Sun, Jun 25, 2006 - Page 1 News List

Keyser to face spy charges, US prosecutors say

ESPIONAGE? Prosecutors said that they have new classified information about a former US official who asd a relationship with a Taiwanese spy


US federal prosecutors said Friday that they plan to bring new charges that are espionage-related against Donald Keyser, a former State Department official who last year pleaded guilty to lying about having an improper relationship with a female Taiwanese intelligence officer based in Washington, and who faces up to 13 years in prison for that and other charges.

The revelation, made by federal prosecutor David Laufman in a Federal District Court in Virginia, delayed what was to have been a final action in the case for Keyser, who was to have been sentenced at the hearing.

The prosecutor's action raises the possibility that the case may be elevated to one involving state secrets and constitutional issues, which may prolong it for an extended period.

As the hearing ended, trial judge T.S., Ellis, III, seemed to express some frustration with the delay when he said, "I think we have made a tiny bit of progress in this case."

The judge has already granted the government four continuances since Keyser pleaded guilty, and earlier vowed not to grant another one.

Keyser, 63, the former principal assistant secretary of state for East Asian and Pacific affairs, was arrested by FBI agents in September 2004 after having lunch at a Washington area restaurant with Isabella Cheng Nien-tsu (程念慈), an intelligence officer with the Taipei Economic and Cultural Representative Office, and her boss, Lieutenant General Huang Kuang-hsun (黃光勳).

Huang was believed to be the top Taiwanese spy in Washington at the time and Keyser had been seen meeting with the two several times before his arrest.

He was later charged with one count of unlawfully removing classified documents from the department, which were found in his home, and two counts related to Cheng.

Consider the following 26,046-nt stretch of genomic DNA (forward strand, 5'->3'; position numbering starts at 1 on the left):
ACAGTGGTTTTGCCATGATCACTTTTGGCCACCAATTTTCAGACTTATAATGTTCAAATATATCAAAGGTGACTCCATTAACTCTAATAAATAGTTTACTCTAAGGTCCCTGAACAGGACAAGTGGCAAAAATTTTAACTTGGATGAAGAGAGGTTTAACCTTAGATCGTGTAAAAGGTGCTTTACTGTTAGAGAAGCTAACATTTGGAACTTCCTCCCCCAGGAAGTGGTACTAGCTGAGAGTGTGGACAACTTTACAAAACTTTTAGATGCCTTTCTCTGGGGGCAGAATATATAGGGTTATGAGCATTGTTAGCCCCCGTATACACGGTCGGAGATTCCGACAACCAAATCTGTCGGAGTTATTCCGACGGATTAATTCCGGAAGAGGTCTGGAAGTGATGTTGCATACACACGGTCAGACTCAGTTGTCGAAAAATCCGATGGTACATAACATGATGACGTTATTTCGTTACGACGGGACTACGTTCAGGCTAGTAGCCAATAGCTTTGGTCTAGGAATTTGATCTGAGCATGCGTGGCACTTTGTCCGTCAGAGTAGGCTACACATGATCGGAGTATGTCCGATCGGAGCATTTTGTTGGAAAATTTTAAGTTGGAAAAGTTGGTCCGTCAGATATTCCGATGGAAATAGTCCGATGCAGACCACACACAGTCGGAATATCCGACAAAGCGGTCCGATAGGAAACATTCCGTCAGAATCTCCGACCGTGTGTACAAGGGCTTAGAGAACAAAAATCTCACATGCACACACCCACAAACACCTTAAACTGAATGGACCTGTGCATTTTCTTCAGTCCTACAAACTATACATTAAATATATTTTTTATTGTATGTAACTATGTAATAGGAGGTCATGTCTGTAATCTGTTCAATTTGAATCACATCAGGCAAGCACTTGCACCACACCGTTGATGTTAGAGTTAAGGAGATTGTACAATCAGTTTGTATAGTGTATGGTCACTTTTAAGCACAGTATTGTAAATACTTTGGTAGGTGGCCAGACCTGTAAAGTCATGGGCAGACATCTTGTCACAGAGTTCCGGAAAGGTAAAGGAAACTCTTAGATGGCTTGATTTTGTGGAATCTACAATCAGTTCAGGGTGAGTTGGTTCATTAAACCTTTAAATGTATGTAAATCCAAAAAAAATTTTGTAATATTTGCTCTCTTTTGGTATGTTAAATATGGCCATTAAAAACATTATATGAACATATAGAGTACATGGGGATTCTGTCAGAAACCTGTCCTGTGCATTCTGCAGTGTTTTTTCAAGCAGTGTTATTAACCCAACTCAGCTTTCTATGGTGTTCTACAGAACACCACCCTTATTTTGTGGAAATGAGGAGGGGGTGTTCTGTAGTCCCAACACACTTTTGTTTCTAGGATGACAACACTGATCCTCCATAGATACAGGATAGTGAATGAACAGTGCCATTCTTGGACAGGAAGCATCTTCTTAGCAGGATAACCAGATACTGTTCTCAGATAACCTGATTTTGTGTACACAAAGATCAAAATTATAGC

Classified twist

* Former US State Department official Donald Keyser, in a plea bargain, pleaded guilty last year to lying about a relationship with a Taiwanese intelligence officer.

* Keyser was to have been sentenced at a recent hearing, but US prosecutors said they had new information and wanted to be released from the plea agreement in order to bring new charges.

* Up until Friday, the FBI's case against Keyser had not included espionage.

Those were a failure to report to his superiors a secret trip he took to Taiwan with Chen in September 2003, and the failure to admit, in a questionnaire related to his top secret clearance, the undisclosed relationship with Cheng from 2002 to 2004, which the government claims could have left him open to blackmail.

But up until Friday, the FBI's case did not include espionage -- although FBI agents are known to have been investigating possible espionage all along, including the recent period since a plea bargain was reached, which included his guilty pleas to only the three counts.

However, Laufman told the judge on Friday that the federal government wanted to get out of the plea agreement in order to bring new charges, while continuing to hold Keyser to it.

The purpose, they said, was to present new classified information that could lead to them bringing charges in what Laufman referred to as an "espionage-related case."

He did not give an indication of the nature of the new material but said it was "not a large volume of information."

The judge agreed to put off sentencing to allow the government to pursue its new tack.

The judge set a new hearing for Aug. 9, but made it clear -- in a decision setting a timetable for the government to make its case and for Keyser's defense to respond to the government's accusations -- that the case could drag on indefinitely if the two sides disagree.

The hearing will be held in secret because of the sensitive nature of the government's case.

The case would also raise constitutional issues if the defense objects to the government's aversion to sharing with Keyser the confidential evidence it says it has. Such an objection could be on grounds of the Sixth Amendment to the US Constitution, which assures US citizens of a fair trial and to be "informed of the nature and cause of the accusation." It also calls for speedy trials.

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